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Frozen's Elsa Is Being Blamed For Harming Kids' Self Esteem, But We Need To Look Closer To Home

27/06/2016 16:35 | Updated 27 June 2016

When thinking of things likely to harm your children, the last thing on your mind is going to be Disney.

Am I right?

Wrong, apparently.

Today, a study has surfaced warning parents that rather than making you feel all warm and fuzzy inside, these films - or more specifically the characters in these films - are harmful to young girls.

The study from Brigham Young University claims princesses like Elsa, Jasmine and the Little Mermaid harm young girls' self esteem because of their "thin waists". Not only that, but the author said there is a "long term impact of the princess culture", where girls are beginning to hate their own bodies because of it.

Conclusions from the study imply that while parents are doing their best to shelter their kids from obvious violent or inappropriate television programmes and films, they're failing to look in what seems to be the least likely place.

A photo posted by @princesa.disney_ on

Reading this study today, I immediately took my mind back to when I was a child and although I was insanely jealous of EVERY SINGLE DISNEY PRINCESS'S HAIR (things like that happens when you have thin hair, guys), I only have positive memories of the films.

They made me (and still make me) feel happy, nostalgic and comforted by the happy endings.

But looking at pictures of Disney princesses, you can see where the conclusions stem from. They do have thin waists. Their bodies are unrealistic. There are rarely any curves in sight. So in short: I guess no, they aren't great role models for body image when it comes to kids.

Does that mean you have to banish every glimpse of Disney from your child's toy box or DVD collection?

No. Not in my opinion, anyway.

Disney is never going away, let's be honest, and no parent has the ability to shelter their child from every single part of their life that will "potentially" harm their self esteem.

Whatever programme they watch, whatever film they see or advert on the tube (I'm looking at you Protein World), young girls are going to be constantly hit with images of unrealistic body types. Even as adults, it's something we may see on a day-to-day basis.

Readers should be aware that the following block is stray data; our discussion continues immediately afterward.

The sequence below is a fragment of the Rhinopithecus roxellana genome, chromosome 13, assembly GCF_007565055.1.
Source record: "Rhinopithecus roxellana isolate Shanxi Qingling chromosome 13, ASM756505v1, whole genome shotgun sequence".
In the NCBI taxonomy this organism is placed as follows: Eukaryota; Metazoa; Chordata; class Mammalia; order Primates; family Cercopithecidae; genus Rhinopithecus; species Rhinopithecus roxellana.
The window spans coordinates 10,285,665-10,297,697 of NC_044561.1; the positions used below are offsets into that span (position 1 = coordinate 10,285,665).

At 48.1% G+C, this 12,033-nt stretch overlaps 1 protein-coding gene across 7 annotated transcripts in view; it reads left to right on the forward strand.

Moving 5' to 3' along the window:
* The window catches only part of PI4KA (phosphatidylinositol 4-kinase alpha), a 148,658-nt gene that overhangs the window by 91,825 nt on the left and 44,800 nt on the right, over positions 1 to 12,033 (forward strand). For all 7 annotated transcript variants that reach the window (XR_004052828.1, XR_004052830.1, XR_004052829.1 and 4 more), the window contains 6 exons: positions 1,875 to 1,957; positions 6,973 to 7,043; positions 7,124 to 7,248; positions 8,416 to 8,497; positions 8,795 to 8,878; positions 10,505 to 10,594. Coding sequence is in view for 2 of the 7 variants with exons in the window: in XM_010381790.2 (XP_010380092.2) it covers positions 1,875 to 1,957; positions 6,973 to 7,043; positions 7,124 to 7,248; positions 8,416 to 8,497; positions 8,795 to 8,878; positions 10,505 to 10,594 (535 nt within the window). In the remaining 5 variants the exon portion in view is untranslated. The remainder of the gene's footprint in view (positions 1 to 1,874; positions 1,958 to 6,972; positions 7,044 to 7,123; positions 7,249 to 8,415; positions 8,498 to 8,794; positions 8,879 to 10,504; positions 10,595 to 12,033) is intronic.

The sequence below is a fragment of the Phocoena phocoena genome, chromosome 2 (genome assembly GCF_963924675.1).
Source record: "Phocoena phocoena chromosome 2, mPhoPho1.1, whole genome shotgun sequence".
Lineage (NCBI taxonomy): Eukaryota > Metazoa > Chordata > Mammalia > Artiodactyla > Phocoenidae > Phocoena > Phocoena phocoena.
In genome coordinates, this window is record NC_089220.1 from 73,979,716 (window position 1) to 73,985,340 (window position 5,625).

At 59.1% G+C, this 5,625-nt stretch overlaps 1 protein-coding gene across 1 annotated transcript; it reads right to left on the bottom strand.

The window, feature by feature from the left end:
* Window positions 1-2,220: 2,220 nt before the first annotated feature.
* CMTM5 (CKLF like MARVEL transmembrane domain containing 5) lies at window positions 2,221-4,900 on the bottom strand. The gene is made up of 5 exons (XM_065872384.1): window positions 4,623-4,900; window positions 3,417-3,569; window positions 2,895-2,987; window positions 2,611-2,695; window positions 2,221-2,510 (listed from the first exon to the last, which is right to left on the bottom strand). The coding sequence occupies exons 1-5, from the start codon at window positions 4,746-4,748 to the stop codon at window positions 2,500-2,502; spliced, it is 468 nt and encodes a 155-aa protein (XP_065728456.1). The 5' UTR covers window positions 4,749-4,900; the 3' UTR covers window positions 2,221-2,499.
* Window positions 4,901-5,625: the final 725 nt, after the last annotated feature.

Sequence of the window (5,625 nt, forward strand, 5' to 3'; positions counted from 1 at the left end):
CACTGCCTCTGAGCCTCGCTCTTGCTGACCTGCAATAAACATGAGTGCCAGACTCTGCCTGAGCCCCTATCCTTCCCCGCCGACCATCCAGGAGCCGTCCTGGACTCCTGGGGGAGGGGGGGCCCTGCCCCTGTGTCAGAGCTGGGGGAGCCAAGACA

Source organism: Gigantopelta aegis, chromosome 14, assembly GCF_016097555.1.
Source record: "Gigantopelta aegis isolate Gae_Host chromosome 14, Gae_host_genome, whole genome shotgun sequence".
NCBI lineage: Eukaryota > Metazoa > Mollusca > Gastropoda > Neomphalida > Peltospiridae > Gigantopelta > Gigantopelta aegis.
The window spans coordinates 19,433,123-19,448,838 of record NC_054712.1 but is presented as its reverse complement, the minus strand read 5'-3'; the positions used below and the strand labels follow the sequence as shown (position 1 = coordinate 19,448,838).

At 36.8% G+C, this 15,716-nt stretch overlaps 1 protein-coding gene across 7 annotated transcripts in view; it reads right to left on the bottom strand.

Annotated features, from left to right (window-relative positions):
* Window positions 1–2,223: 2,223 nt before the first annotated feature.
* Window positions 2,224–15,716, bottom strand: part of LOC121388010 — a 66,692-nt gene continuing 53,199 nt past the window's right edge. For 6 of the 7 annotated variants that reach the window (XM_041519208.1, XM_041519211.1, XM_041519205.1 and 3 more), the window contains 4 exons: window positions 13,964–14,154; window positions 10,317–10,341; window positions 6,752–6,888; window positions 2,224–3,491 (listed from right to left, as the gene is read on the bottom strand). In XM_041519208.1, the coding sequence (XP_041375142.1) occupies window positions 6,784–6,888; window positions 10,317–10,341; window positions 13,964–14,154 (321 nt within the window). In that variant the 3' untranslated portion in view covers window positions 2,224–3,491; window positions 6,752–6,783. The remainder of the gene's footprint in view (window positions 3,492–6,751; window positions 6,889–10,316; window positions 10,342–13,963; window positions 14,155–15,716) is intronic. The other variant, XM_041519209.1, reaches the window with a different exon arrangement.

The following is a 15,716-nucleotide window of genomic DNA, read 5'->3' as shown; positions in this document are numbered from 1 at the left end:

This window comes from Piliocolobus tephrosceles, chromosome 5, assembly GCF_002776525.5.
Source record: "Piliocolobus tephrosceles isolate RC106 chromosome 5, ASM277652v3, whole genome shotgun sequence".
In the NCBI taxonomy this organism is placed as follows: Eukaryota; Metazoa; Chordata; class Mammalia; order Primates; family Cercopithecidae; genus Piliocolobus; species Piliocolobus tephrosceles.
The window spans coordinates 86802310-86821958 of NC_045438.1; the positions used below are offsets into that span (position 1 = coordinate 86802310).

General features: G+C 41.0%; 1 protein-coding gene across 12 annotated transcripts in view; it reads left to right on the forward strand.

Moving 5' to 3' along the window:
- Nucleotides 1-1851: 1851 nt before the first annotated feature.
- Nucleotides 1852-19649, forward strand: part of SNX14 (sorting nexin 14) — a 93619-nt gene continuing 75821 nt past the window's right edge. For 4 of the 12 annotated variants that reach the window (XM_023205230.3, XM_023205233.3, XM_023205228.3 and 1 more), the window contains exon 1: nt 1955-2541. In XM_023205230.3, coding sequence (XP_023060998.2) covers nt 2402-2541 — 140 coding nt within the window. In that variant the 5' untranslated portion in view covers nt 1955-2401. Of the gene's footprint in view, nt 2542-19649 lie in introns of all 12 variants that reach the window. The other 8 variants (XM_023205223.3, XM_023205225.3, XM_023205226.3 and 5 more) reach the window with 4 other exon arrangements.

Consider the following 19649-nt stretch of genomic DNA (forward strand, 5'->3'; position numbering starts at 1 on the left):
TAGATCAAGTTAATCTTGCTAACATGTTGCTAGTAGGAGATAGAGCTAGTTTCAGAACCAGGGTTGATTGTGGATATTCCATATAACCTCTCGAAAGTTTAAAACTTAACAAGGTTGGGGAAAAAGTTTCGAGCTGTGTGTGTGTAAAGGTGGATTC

But what parents can do is build their child's resilience to be able to cope with such situations, to allow their children to talk positively about body image and how much it varies between women.

That means ensuring their kids see body image models beyond one source - so dolls of different colours, shapes and sizes, and TV programmes that have a wide range of characters.

And above all, to understand that while we can't control the media, we can control what goes on in our own homes, and most importantly, how we talk about ourselves.

Back in 2014, Tyra Banks summed this up perfectly when promoting Special K's 'Fight Fat Talk' campaign (which, by the way, found 93% of women 'fat talk' about themselves).

"They're saying: 'My body is disgusting', 'It makes me feel sick', and so on. And I'm thinking, your daughter is probably your size and she's hearing that?

"That stuff is crazy."

Banks was simply implying that talking unrealistically about your own body could lead to your daughter feeling the same about her body and in turn, reduce her self esteem.

And that's where the real problem lies.

How you speak about your own body around your daughter will have far more impact on how you shape her thoughts about body image than it will seeing the Little Mermaid prancing around on a TV screen in a fantasy world with Sebastian the lobster.

As the Centre for Gender Equity put it: "If parents have poor body image and comment on the fact in front of their kids, their kids are more likely to imitate that behaviour".

Let's face it, when it comes to idolising you or a Disney princess, you're going to win every time.
Yes, even above Elsa.

So let good body image start at home, and with any luck, your kid will have the smarts to know the difference between real beauty and an unrealistic dream drawn by an animator's pen.

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